In an electromagnetic wave, the energy is split evenly between the magnetic and the electric component of the wave. I suppose this is the reason that it's possible to take an electric field strength value, in volts per meter, apply a conversion factor (number) and state the corresponding magnetic field strength in Tesla. Is it this even split that allows for the conversion? Yes or no will do. I am conscious that we are talking about electromagnetic waves, not simply an electric or a magnetic field. Thanks.
Yes, the energy is divided equally.

Meir Achuz said:
It's a good thing you don't use Gaussian units. There, B=E and this thread would not exist.
Heaviside-Lorentz units is the best comprimise for theoretical physics. If you set in SI units ##\mu_0=\epsilon_0=1## and then also automatically ##c=1##, both systems are indeed the same ;-)).

Klystron and PeroK
As to #13 above. The anwser I was seeking is, is the fact that you can convert an electric field strength into a corresponding magnetic field strength down to the fact that energy in the electromagnetic wave is equally split? If the answer were to be "yes" that might mean conversion was kosher for electromagnetic waves, but not really in the case of converting an electric field strength into a magnetic field strength. I'm just not sure whether it does make sense seeking to convert an electric field strength into a magnetic field strength (not electromagnetic wave), but find no problem at all when an electromagnetic wave is involved.

Last edited:
richard9678 said:
converting an electric field strength into a magnetic field strength
BvU said:

##\ ##

I keep talking about converting, when what I'm actually after is not so much a conversion but establishing or calculating. If I take the value of the electric field, of an electromagnetic wave, I can manage to take that value and establish the magnetic field strength. As it stands, I've established that a wave with an electric field strength of 100 microvolt / m has a magnetic field strength of 0.047652 micro Tesla. Unless I've made a mistake somehow. Can anyone tell me if my figure is indeed correct? Thanks. EDIT: Non-the-less, I took "So 100uV/m corresponds to a magnetic field strength of E/377 = 38mA/m approx." and I think I then converted it (38mA/m) to Tesla. And hoping I've not made an error.

Last edited:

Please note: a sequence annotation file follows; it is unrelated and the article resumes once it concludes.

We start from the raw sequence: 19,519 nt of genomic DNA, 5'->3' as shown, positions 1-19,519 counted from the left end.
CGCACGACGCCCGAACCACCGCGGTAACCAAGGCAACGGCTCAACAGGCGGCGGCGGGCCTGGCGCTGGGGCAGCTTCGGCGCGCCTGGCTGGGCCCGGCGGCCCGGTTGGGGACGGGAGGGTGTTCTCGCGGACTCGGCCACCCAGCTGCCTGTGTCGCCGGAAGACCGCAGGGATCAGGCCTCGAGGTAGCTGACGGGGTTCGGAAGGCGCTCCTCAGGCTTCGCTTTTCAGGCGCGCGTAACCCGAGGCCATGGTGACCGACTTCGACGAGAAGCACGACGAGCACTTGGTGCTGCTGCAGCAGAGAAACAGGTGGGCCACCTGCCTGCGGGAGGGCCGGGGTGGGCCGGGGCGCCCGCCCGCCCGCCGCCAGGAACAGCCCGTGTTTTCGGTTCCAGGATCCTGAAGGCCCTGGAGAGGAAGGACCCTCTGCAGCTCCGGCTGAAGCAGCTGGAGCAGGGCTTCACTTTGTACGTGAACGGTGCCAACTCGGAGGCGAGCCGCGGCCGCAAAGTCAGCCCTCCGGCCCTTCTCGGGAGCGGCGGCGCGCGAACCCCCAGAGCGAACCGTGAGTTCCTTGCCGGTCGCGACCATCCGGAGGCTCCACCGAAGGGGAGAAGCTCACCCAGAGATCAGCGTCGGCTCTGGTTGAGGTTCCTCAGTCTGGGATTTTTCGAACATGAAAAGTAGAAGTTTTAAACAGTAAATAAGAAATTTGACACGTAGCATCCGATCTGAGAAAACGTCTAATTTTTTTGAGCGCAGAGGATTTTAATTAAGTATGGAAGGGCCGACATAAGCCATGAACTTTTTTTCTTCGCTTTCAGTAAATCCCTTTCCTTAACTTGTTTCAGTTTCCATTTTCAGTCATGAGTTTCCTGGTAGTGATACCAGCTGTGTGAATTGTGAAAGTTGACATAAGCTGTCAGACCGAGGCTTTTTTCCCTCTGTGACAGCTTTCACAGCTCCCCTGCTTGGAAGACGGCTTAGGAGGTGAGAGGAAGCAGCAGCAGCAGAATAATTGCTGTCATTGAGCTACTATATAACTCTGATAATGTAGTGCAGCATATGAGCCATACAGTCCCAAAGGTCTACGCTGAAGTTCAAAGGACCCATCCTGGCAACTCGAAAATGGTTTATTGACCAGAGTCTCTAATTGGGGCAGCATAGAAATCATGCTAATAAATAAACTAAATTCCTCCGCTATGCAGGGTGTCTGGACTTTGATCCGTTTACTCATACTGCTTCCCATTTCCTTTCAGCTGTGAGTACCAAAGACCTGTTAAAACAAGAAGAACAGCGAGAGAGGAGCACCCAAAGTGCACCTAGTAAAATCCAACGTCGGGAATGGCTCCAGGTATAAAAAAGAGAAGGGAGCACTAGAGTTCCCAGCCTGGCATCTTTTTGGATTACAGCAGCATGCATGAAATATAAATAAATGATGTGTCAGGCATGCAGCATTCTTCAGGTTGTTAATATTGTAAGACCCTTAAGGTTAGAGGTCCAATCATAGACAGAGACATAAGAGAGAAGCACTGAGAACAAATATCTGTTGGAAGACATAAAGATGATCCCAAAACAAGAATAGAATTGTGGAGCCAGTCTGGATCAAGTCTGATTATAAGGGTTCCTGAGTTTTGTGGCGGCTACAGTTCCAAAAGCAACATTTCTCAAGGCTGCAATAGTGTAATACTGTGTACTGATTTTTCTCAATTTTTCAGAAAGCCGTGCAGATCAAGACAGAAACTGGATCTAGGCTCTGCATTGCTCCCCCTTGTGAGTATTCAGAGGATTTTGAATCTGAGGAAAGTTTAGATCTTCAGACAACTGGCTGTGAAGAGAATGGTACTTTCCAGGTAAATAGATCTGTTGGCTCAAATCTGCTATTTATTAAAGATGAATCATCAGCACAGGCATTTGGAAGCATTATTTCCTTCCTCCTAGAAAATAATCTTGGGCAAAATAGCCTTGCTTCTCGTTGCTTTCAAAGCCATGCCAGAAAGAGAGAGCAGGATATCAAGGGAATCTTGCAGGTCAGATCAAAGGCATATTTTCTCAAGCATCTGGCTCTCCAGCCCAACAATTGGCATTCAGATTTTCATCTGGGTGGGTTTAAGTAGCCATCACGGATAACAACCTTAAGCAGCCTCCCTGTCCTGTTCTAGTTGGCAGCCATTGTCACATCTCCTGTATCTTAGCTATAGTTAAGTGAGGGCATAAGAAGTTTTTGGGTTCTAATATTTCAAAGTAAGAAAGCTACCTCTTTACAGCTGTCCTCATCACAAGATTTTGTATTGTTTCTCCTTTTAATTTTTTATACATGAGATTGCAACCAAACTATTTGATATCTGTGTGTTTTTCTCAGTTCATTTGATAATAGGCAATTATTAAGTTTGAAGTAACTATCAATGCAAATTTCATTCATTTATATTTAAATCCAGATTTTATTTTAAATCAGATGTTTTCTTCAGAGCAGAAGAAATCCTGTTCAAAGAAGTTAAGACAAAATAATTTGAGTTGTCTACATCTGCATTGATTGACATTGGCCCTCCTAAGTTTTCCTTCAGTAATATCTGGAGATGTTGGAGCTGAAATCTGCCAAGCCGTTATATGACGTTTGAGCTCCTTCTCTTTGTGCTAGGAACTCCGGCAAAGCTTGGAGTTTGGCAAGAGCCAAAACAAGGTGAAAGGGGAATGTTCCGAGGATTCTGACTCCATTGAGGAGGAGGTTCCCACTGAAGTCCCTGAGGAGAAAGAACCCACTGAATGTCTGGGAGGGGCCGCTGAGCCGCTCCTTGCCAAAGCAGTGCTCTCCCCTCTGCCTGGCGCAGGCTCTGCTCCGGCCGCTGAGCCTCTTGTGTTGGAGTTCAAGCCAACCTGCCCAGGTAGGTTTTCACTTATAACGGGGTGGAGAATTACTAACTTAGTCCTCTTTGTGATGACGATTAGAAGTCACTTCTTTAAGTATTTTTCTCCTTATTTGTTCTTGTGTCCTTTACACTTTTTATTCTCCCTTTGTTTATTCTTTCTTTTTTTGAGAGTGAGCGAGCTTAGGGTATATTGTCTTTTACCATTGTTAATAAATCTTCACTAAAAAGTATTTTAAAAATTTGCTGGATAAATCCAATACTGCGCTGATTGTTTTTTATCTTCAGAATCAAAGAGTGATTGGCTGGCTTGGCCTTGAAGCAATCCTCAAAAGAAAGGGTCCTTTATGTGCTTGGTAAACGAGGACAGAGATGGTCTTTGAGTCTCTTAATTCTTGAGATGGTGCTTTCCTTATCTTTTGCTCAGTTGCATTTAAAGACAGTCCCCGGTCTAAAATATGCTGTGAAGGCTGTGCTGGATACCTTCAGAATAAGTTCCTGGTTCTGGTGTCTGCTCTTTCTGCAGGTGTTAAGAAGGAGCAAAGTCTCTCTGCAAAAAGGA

Once more! The simple equal split of electric and magnetic energy (density) holds only for plane-wave modes, it's not a generally valid property of real-world electromagnetic waves. A plane-wave mode can never be realized in nature, because it's containing an infinite total energy.

Delta2
Can folks please appreciate that I have not studied much math and physics, and that I've been somewhat confused in some ways because of my initial failure to recognise that it's a calculation to determine the magnetic field strength of a certain value of electric field strength (waves), but a matter of a conversion thereafter to express the magnetic field in terms of Tesla. Now, it has been stated: "So 100uV/m corresponds to a magnetic field strength of E/377 = 38mA/m approx.". I'm not responsible for this statement, so it's no way right that I should be held responsible, if it's incorrect in any way. I'm not an expert. Can I be given some space rather than being criticized? Although maybe any criticism that I have seen was not directed at me. If so, OK and I don't have a problem.

Last edited:
vanhees71 said:
Once more! The simple equal split of electric and magnetic energy (density) holds only for plane-wave modes, it's not a generally valid property of real-world electromagnetic waves. A plane-wave mode can never be realized in nature, because it's containing an infinite total energy.
I thought at first, you were getting on my case, but now I don't think you are. Apologies. So, it's not possible to measure the value of the electric field, in any circumstances, of a real electromagnetic wave (like from a radio transmitter) and calculate from that the value of the magnetic field? That's what you are saying.

Last edited:
tech99 said:
My understanding was that the electric field strength and magnetic field strength in the Gaussian cgs system were related by a number which happens to be the speed of light. That is what gave Maxwell the original idea about c.

The number c was found to be the ratio of the emu charge to the esu charge.
The Gaussian system uses this to use the esu charge (statcoulomb) and write I/c for magnetic effects.
There is a c in Curl E=-(1/c)d_t B, which makes B=E in plane waves.

Klystron and vanhees71
richard9678 said:
I keep talking about converting, when what I'm actually after is not so much a conversion but establishing or calculating. If I take the value of the electric field, of an electromagnetic wave, I can manage to take that value and establish the magnetic field strength. As it stands, I've established that a wave with an electric field strength of 100 microvolt / m has a magnetic field strength of 0.047652 micro Tesla. Unless I've made a mistake somehow. Can anyone tell me if my figure is indeed correct? Thanks. EDIT: Non-the-less, I took "So 100uV/m corresponds to a magnetic field strength of E/377 = 38mA/m approx." and I think I then converted it (38mA/m) to Tesla. And hoping I've not made an error.
I think you should use what @BvU said way back in post 4. For a plane wave, you have